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Lament and thanks

Voices of lament and thanksgiving.

Something to read

Blessed be the Lord, for he has heard the sound of my pleadings. The Lord is my strength and my shield; in him my heart trusts; so I am helped, and my heart exults, and with my song I give thanks to him. The Lord is the strength of his people; he is the saving refuge of his anointed. O save your people, and bless your heritage; be their shepherd, and carry them for ever.

- Psalm 28:6-9.

Something to think about

Psalm 28 is a psalm of lament and thanksgiving, with the last verse containing intercession. It can be seen as an individual’s prayer when suffering persecution from their own community.

The verses highlighted here are exclamations of thanksgiving and gratitude as God has heard their prayer. The last two verses contain confession and turning the focus from an individual to the community and their leaders.

Leaders of communities can work for the benefit of the few not the many, but the Psalmist is making a plea for the benefit of the whole community.

Good governance is one area of Christian Aid’s global work, working to change the ways that public authorities - whether that be governmental or non-governmental organisations respond to people.

However, good governance is a dialogue and we work to enable people to have a voice empowering those from marginalised communities and promoting citizens engagement with the state.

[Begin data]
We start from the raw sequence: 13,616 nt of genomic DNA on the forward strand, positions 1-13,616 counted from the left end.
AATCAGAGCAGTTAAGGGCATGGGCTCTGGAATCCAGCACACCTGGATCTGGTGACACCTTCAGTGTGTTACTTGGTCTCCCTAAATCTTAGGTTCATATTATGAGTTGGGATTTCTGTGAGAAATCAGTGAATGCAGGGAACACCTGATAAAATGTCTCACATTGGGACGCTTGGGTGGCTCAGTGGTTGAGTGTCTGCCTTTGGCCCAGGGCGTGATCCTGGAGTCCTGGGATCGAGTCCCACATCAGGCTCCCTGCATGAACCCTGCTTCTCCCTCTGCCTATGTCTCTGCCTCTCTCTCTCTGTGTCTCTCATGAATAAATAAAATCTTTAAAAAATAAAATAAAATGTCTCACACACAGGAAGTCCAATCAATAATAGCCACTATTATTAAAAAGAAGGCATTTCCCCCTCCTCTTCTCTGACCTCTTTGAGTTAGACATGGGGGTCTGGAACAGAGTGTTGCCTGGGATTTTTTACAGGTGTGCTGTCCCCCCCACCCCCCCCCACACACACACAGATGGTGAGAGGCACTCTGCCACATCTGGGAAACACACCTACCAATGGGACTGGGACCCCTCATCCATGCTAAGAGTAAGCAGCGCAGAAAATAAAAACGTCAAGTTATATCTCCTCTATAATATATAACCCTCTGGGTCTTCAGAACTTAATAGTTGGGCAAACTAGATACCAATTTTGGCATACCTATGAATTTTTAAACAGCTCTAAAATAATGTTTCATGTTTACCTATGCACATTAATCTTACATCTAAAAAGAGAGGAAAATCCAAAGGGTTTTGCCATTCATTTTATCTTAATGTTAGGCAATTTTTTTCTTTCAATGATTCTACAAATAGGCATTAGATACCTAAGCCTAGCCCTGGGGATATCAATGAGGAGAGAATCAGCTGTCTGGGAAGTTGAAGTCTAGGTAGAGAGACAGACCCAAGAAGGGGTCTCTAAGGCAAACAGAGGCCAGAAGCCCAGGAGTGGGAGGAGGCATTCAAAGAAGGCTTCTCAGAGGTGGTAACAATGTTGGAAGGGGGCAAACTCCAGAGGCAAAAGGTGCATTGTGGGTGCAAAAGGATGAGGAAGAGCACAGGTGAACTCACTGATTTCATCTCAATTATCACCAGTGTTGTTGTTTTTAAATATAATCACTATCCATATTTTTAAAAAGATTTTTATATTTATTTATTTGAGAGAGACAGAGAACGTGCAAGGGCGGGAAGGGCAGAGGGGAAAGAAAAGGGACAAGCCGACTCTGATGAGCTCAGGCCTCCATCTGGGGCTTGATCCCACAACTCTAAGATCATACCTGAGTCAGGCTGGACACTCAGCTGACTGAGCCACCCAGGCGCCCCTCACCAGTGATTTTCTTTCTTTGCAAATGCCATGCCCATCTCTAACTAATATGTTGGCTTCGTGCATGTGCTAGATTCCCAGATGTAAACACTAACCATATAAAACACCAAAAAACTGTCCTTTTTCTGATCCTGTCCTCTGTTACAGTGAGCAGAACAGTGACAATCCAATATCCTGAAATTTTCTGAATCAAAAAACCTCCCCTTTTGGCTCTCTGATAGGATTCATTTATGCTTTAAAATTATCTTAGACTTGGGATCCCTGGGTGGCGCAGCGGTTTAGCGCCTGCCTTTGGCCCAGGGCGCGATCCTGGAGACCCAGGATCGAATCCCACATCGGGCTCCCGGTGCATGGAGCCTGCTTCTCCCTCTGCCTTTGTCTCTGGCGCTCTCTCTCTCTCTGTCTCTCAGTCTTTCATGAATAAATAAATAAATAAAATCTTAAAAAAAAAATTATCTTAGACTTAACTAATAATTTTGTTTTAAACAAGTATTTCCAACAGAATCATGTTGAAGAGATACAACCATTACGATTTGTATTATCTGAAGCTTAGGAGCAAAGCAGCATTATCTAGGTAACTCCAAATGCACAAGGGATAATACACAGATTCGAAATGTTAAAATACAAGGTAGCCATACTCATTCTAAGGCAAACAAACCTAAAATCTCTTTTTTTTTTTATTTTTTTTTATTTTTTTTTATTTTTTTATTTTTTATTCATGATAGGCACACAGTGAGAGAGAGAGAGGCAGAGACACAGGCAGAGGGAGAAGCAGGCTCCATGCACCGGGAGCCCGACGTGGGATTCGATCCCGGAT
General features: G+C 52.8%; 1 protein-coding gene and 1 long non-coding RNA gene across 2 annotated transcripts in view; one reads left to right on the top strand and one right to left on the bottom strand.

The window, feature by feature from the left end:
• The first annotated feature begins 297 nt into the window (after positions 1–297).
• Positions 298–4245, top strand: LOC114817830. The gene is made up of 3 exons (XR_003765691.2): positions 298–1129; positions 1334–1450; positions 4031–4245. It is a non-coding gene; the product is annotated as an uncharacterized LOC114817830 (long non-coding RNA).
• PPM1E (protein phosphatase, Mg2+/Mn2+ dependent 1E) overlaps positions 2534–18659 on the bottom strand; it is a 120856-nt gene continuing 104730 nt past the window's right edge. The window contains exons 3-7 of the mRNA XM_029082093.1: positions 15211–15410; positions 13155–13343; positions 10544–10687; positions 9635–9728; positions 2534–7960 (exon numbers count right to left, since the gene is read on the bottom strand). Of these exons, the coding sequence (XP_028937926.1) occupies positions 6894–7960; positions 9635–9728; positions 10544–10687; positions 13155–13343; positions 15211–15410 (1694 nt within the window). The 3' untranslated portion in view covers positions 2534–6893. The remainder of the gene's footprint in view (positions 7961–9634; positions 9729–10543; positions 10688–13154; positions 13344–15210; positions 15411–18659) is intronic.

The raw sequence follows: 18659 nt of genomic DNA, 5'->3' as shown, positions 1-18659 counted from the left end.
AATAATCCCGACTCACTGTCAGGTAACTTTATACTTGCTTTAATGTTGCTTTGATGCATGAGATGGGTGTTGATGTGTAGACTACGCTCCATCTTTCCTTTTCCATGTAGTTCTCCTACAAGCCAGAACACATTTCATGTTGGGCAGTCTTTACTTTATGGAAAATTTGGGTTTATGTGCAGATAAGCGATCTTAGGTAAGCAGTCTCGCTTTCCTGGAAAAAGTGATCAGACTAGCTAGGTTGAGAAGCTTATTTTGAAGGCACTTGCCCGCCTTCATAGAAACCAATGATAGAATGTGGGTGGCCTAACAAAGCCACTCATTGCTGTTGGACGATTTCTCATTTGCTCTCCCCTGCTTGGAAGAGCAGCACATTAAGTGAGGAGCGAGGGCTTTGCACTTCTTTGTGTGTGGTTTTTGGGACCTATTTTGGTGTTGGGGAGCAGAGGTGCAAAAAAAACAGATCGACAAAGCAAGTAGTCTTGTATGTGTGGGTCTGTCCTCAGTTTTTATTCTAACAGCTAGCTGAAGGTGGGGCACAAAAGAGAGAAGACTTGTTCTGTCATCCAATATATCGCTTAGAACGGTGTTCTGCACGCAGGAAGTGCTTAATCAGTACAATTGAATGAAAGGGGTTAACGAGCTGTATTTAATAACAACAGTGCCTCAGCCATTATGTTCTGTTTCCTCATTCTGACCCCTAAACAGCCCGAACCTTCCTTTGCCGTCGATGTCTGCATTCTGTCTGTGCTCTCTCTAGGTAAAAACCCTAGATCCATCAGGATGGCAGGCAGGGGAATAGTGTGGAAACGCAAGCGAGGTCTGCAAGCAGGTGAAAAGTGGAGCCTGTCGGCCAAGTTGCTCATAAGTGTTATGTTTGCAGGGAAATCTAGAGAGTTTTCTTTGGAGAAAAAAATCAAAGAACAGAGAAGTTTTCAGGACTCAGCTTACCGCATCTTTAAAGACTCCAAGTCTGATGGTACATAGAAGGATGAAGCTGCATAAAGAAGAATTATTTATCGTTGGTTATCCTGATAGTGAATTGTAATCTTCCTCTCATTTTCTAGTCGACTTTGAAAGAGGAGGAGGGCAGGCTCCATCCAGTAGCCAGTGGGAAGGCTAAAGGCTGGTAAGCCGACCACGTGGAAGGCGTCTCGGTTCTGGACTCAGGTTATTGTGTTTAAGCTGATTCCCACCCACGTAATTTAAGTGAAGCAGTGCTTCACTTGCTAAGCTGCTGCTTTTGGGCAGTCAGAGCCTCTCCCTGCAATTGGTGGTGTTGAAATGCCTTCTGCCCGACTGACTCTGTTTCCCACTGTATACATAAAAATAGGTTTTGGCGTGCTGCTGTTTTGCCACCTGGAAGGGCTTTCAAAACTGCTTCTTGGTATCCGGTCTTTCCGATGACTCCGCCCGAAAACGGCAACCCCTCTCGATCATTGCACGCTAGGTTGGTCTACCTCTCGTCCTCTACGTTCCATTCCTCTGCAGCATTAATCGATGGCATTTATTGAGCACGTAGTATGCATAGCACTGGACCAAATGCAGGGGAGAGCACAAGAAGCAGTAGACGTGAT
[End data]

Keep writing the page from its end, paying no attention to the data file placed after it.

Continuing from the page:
The Psalmist is clear that the strength and protection for their situation has come to God and that is who they turn to in thanksgiving and supplication. Working to ensure good governance and giving people a voice is one way of turning lament into thanksgiving whilst benefiting whole communities.


Something to do

Take some time to consider what good governance means to you.  What does it mean for a community to have a voice in influencing decisions being made that influence them at local, national and international levels?

Take some time to explore Christian Aid’s voice and governance programmes. Are there lessons to be learnt from these programmes that you could deploy in your own communities as a participant or as a leader?

Something to pray

God of strength and protection, I give thanks for those times that you have guided and held me. Give the leaders of our communities wisdom to govern justly and mercifully, for the benefit of all. I pray for opportunities for all citizens to be able to actively participate in their own governance. I pray for all those in marginalised communities working to empower and enable those communities to have influence in decisions that affect their lives.

Today’s contributor is Jenny Holden, who at time of writing this was a final-year ordinand in the Scottish Episcopal Church from the Diocese of Aberdeen and Orkney, currently based in Edinburgh.